Creating a mission that matters
Are you a mission-driven business wanting to make your values a legal part of what you do every day? Are you about to launch a new business and want to ensure your values are deep into every part of what you say and do?
Social purpose corporations allow you to create a legal governance structure for your business that do just that. Being an SPC allows a company to be flexible in identifying its social purpose and helps tell the impact of those values through annual reporting. SPCs merge our state’s entrepreneurial drive with its humanitarian mindset.
Who Should SPC?
SPCs are best for providing a maximum amount of flexibility for socially/environmentally conscious companies that want to do good on their own terms. Some examples are:
• owner-managed enterprise or startup
• venture-funded startup
• late stage privately-held company
• wholly owned subsidiary of a public company
• publicly-traded enterprise
Primary value may come at the time of the sale or breakup of a business, directors may consider factors other than maximizing shareholder value.
Startup Law Blog outlines some of the business that might want to add SPC to the end of their names and publicly declare their triple-bottom line benefits to our community. These include companies that want to:
• Promote environmental stewardship and sustainability.
• Use renewable or low-impact sources of energy whose marginal cost may be higher to the corporation than other options.
• Provide certain “quality of life” benefits to employees that it considers central to the corporate identity.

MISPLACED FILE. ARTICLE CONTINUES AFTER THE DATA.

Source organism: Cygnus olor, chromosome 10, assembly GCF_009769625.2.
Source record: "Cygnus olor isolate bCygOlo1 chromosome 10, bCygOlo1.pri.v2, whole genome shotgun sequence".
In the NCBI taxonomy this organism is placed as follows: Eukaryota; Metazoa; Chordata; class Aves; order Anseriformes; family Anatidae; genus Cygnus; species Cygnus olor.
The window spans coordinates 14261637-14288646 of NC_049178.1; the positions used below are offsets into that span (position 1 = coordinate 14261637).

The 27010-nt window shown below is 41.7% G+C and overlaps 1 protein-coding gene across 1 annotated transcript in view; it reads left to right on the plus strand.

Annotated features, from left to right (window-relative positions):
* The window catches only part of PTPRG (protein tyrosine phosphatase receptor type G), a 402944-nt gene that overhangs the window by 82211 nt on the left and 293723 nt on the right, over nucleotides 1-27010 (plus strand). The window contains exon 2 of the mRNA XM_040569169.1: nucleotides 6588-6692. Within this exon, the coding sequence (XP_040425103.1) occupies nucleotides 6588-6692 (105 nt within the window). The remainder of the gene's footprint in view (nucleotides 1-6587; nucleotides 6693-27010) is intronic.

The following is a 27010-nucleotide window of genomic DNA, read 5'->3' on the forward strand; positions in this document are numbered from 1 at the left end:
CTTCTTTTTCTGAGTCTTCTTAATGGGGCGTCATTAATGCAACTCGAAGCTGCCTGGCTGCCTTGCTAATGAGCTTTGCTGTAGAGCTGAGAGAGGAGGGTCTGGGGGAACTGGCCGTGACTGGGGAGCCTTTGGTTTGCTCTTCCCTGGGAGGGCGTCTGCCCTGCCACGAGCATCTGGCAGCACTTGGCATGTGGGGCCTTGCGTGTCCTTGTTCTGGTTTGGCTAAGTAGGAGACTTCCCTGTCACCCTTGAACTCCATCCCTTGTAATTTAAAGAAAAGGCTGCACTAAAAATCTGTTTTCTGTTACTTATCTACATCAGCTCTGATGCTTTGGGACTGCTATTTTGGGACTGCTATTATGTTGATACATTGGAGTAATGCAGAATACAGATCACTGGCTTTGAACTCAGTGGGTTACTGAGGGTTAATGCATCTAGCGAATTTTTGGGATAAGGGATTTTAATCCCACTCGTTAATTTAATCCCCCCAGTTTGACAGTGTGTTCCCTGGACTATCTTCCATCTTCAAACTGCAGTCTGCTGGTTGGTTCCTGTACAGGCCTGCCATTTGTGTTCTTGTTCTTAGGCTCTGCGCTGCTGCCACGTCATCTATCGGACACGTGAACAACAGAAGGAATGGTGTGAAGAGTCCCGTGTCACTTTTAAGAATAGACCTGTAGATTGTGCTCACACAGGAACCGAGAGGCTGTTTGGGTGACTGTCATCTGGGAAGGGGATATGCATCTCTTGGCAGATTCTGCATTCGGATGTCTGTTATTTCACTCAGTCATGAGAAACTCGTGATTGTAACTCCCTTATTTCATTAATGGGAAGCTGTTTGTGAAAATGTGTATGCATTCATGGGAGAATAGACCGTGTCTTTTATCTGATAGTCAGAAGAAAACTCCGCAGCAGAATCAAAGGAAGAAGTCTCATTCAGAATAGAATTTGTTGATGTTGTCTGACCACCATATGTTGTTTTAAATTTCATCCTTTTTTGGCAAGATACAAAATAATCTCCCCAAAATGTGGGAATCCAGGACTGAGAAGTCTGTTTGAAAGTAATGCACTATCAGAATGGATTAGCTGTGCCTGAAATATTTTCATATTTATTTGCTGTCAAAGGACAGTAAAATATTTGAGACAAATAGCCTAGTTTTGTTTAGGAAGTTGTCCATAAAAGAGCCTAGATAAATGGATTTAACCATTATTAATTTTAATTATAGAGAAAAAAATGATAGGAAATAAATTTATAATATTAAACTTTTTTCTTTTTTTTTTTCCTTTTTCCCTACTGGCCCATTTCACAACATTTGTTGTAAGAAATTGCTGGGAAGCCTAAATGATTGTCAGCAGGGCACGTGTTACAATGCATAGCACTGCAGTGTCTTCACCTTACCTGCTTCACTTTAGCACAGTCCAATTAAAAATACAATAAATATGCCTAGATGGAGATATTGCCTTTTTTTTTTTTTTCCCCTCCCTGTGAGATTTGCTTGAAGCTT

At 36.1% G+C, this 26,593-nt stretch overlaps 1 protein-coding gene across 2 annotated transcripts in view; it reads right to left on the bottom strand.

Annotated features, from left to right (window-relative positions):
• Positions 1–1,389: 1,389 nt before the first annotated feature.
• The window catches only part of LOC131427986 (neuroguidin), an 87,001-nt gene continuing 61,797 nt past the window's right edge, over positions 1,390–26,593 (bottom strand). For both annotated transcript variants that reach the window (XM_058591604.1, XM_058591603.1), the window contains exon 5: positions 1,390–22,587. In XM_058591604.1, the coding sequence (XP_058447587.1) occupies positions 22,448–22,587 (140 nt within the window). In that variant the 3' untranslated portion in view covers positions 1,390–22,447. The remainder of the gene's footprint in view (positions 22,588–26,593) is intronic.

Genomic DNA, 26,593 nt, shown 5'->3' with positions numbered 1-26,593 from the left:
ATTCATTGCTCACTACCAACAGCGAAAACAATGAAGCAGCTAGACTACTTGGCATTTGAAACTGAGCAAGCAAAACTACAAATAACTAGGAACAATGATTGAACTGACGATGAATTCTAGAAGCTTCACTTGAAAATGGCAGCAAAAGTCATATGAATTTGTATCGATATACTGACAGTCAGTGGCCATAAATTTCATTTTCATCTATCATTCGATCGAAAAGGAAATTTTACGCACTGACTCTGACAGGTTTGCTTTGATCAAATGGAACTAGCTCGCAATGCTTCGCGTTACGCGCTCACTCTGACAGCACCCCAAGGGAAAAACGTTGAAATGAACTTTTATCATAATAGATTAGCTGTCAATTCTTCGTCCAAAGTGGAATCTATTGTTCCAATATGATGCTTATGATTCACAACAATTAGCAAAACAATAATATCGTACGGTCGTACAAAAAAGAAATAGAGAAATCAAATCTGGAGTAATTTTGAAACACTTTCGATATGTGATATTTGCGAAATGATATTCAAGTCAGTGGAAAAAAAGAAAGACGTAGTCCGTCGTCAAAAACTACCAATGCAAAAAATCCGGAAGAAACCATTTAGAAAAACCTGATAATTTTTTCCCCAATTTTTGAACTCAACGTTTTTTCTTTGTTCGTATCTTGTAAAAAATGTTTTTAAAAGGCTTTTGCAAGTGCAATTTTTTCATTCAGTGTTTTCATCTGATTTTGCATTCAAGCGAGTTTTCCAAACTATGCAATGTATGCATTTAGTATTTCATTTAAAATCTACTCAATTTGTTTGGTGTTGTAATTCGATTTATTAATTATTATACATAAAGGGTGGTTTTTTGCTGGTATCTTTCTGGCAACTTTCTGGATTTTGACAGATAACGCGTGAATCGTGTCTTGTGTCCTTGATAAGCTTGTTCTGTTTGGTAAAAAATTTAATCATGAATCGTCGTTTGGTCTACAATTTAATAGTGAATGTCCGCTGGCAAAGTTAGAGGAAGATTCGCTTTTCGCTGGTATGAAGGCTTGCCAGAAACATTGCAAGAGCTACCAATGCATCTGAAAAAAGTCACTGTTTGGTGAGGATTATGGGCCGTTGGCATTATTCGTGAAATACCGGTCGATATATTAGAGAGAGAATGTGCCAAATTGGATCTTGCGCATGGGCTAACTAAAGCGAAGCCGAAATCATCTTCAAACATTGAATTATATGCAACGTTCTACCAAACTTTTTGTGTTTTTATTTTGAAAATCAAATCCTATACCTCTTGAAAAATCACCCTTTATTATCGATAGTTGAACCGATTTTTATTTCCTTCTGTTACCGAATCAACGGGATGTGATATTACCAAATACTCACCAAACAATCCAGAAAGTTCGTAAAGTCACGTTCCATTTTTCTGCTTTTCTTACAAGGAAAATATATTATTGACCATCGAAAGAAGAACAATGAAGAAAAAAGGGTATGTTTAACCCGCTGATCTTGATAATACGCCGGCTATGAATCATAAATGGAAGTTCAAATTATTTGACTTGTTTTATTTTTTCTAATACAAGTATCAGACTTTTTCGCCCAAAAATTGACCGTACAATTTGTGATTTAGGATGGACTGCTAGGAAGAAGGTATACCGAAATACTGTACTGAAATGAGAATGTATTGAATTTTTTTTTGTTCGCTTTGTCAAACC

• Select international suppliers whose practices are consistent with the company’s values for worker conditions.
• Create a taxable affiliate of an existing nonprofit corporation whose social purposes are consistent with the nonprofit’s mission.
• Commit to donating a certain percentage of the corporation’s profits to charity
How do SPCs help Washington?
Part of what makes SPCs good for Washington State is that it provides flexibility for business to determine what beneficial behavior is applicable to it. Ultimately, this gives much more freedom to the directors of the corporation to make decisions beyond simply providing shareholder economic value. They will be able to make decisions that provide benefit and value that most impact their community by serving one of the stated social purposes.
However, the more transparent the SPC, the better. Genuine impact does not happen simply by declaring it so. While it is required to state the social purpose(s) of your corporation, you will also be able to add in requirements to meet third-party standards and to require impact on all decision making by your own choice. What makes SPCs different than other benefit corporation laws is the flexibility to choose, rather than be required to do so. Increasing transparency and continually reaching for high standards helps you avoid “greenwashing” and builds trust with the public.